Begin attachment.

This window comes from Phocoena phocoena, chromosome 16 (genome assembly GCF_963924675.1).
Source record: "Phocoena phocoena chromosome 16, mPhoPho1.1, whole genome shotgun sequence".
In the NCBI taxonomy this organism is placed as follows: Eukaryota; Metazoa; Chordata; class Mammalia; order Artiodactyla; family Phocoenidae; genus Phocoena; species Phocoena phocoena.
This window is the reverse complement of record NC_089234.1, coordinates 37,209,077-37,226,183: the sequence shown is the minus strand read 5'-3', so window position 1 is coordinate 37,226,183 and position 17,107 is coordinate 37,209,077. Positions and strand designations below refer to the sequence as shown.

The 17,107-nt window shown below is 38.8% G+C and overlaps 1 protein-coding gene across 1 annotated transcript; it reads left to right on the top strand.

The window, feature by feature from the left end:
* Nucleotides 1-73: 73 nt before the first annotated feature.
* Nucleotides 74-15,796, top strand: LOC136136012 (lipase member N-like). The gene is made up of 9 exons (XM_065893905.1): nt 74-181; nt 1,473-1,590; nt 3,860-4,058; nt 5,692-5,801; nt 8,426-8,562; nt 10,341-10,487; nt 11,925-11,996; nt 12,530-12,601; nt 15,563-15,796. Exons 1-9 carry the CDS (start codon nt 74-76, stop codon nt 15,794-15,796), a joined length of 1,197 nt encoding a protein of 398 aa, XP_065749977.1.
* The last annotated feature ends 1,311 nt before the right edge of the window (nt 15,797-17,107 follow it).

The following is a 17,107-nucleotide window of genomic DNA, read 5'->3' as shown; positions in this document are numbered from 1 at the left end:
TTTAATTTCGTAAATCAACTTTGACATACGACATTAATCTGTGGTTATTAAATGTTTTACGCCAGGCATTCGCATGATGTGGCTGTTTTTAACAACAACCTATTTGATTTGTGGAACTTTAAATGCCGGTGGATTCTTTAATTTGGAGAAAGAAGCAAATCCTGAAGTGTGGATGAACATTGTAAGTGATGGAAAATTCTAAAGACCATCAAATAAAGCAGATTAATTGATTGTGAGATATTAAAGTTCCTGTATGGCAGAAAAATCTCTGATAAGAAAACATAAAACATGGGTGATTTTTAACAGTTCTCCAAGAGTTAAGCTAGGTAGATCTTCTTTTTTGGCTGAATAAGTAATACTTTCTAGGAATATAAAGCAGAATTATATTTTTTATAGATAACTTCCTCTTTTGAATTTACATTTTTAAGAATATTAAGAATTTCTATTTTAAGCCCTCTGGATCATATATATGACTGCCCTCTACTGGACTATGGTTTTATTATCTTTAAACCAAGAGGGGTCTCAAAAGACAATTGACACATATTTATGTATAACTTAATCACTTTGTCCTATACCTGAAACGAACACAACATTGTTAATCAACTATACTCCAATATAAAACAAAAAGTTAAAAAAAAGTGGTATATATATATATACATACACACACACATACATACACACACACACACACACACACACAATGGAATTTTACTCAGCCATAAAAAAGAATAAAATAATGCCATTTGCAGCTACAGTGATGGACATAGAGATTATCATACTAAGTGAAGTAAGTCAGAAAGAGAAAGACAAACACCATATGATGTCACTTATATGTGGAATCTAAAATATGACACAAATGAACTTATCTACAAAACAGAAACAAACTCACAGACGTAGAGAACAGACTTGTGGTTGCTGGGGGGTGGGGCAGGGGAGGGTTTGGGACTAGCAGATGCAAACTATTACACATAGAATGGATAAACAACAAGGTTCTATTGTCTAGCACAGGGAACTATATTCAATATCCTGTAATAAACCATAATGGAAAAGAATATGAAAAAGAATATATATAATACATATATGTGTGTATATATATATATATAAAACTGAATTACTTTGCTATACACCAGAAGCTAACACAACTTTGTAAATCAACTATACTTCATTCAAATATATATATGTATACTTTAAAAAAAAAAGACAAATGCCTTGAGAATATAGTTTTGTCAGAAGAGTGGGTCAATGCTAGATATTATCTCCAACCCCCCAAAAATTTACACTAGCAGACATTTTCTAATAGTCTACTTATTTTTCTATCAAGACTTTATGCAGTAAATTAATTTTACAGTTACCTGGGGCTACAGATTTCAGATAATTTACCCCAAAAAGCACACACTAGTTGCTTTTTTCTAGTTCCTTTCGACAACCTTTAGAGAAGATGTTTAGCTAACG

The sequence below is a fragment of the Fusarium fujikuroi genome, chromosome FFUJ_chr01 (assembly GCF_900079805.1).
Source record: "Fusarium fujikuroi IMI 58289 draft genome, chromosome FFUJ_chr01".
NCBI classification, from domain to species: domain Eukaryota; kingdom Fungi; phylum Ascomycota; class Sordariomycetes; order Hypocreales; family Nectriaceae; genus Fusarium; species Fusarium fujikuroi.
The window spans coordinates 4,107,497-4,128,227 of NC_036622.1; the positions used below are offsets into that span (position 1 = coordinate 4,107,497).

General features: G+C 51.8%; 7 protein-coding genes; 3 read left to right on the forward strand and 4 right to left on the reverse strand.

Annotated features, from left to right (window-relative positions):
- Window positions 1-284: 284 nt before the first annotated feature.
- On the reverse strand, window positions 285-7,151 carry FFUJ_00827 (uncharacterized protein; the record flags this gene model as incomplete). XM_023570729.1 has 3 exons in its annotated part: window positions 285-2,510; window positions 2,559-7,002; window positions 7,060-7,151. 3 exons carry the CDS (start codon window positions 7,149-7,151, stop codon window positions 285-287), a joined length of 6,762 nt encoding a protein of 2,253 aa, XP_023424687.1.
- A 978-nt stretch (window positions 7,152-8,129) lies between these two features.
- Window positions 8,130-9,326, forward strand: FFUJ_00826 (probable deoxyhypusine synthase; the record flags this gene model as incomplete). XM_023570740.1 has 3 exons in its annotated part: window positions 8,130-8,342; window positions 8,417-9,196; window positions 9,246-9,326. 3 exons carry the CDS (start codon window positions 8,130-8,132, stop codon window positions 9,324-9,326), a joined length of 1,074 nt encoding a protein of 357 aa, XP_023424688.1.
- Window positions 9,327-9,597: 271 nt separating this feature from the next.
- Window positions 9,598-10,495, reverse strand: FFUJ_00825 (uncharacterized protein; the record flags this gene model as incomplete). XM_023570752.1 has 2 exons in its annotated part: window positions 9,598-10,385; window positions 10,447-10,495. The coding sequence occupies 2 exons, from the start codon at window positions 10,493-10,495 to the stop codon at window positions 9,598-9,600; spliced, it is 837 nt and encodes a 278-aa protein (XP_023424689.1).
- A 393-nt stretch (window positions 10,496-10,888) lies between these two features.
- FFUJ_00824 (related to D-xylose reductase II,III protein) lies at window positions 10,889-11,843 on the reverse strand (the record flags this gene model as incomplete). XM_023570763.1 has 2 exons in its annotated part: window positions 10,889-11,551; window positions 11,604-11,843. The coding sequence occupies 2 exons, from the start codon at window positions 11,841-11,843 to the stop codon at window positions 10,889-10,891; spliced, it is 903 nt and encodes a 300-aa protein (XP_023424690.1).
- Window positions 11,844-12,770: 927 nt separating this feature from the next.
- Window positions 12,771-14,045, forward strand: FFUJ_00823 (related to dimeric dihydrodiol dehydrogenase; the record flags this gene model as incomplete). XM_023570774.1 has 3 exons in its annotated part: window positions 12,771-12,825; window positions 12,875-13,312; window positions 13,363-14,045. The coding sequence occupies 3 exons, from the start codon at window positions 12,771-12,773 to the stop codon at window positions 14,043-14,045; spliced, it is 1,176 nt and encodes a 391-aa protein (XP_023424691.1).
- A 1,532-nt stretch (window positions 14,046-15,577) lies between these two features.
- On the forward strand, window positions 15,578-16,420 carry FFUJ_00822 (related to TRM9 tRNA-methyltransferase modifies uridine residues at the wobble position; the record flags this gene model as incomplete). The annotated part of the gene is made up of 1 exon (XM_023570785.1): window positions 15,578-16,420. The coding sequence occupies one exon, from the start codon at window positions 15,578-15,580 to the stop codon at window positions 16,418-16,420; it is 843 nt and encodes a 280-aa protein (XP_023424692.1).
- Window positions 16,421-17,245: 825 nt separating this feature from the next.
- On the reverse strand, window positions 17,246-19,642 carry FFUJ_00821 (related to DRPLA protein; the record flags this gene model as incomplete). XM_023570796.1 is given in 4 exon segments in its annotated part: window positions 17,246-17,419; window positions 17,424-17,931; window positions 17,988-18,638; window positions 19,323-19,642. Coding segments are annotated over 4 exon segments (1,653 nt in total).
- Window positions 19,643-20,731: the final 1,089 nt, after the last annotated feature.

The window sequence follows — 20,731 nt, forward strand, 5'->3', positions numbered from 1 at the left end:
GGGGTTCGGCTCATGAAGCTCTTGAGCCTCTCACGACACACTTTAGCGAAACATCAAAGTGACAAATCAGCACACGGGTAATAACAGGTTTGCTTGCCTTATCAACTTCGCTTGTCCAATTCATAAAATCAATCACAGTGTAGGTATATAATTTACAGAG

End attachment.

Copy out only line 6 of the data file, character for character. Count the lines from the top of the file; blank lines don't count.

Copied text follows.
The window, feature by feature from the left end: